Of primary concern are called to end the Public Service Loan Forgiveness programs that are the major method of reducing student loan debt for many graduates. After a set number of years working at a qualifying place of employment in a qualifying position, borrowers can have the remainder of their debt forgiven. This benefit is afforded primarily to teachers, doctors, social workers, law enforcement, and others who work for the benefit of the public. These programs are often essential for employees who typically earn less than they would in the private sector.
Another concern is the call to end subsidized student loans. These loans are structured so that the government pays for any accrued interest while you’re in school, and while they used to be offered on the graduate level, even undergraduate borrowers could be at risk of losing this assistance.
You can technically discharge your student loan in bankruptcy so long as you can show that there is “undue hardship.” Unfortunately, this term has never been clarified, so in most cases, student loans will stick with you even after bankruptcy. Now, however, there are calls to explain what that term means legally, which would make it easier for some borrowers to have their loans discharged by the courts. However, a concern is that if loans are now dischargeable, lenders will start raising rates and make it harder for more students to get a loan.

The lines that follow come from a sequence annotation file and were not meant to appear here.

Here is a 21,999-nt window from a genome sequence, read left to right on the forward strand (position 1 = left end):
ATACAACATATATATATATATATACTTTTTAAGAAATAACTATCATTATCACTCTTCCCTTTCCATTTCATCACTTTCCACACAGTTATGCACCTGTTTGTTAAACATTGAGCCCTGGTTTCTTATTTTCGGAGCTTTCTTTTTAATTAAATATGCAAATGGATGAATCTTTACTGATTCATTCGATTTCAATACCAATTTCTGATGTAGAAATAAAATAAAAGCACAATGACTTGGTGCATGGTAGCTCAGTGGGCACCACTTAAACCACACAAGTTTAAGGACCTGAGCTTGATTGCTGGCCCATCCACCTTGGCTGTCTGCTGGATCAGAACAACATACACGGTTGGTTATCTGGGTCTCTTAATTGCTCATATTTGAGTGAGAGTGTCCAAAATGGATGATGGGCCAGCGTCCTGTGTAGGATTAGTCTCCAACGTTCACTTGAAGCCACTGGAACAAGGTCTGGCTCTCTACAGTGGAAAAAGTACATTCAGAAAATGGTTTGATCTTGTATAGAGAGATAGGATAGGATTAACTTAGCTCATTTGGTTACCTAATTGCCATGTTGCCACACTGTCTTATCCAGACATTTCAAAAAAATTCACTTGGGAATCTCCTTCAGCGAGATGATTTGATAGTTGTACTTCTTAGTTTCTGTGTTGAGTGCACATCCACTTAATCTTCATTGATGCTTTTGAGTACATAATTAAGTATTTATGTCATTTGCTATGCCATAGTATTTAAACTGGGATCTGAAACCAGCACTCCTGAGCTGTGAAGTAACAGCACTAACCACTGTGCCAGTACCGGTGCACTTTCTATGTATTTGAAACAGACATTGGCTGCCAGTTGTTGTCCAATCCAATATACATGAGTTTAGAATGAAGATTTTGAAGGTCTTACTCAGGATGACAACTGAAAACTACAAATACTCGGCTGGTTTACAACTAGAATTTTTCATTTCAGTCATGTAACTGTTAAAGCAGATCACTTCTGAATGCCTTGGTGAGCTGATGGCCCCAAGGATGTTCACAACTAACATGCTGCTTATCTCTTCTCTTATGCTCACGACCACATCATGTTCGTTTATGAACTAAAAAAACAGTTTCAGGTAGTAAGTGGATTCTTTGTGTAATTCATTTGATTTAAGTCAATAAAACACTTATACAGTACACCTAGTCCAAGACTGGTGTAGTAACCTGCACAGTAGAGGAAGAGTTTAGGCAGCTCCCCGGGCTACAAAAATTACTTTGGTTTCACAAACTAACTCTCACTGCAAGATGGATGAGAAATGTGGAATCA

Changes In Areas Of Study
The way things currently stand, millennials with a college degree can hope for an average starting salary of $50,390. The problem is, for many student loan borrowers, the amount of debt they graduate with is often close to, or more than, that amount. Unfortunately, that means that graduates are faced with handing over large portions of their paychecks to lenders, allowing them to save less for the future.
Because of this, it’s likely that many millennials and younger generations will focus on college majors and industries that earn them higher and more stable salaries, helping to ease the burden of student loan debt. In fact, these changes have started happening in the last decade.
Most Popular Majors 2005-2015
3. Health professions and related
5. Art and performance
6. Communications and journalism
2. Health professions and related
5. Art and performance
6. Communication and journalism
2. Health professions and related
3. Social sciences/history
5. Biological/biomedical science
There has been a noticeable move towards majors that have greater job prospects and higher salaries, likely as an attempt to make the cost of college – both during and after – worth it.
Broader Fallout Of Millennials’ Student Loan Debt
The issue of millennials and student debt will have far-reaching effects on the world of higher education. But there are other sectors, such as housing, that are also seeing repercussions from the fact that many millennials are burdened with overwhelming debt. As millennials are forced to hand over more of their money to debt repayment and accumulated interest, there are discernible shifts in whether people can afford to buy a home, the timing in which millennials are choosing to have kids, and a complete change in the idea of higher education for those who are still carrying debt burdens.
If you’re still holding student loans, it’s a good time to check out repayment and forgiveness options that are available through the government; these programs may not be available for much longer. It’s also worth it to look at your options for consolidating student loans, which can help to relieve your burden now.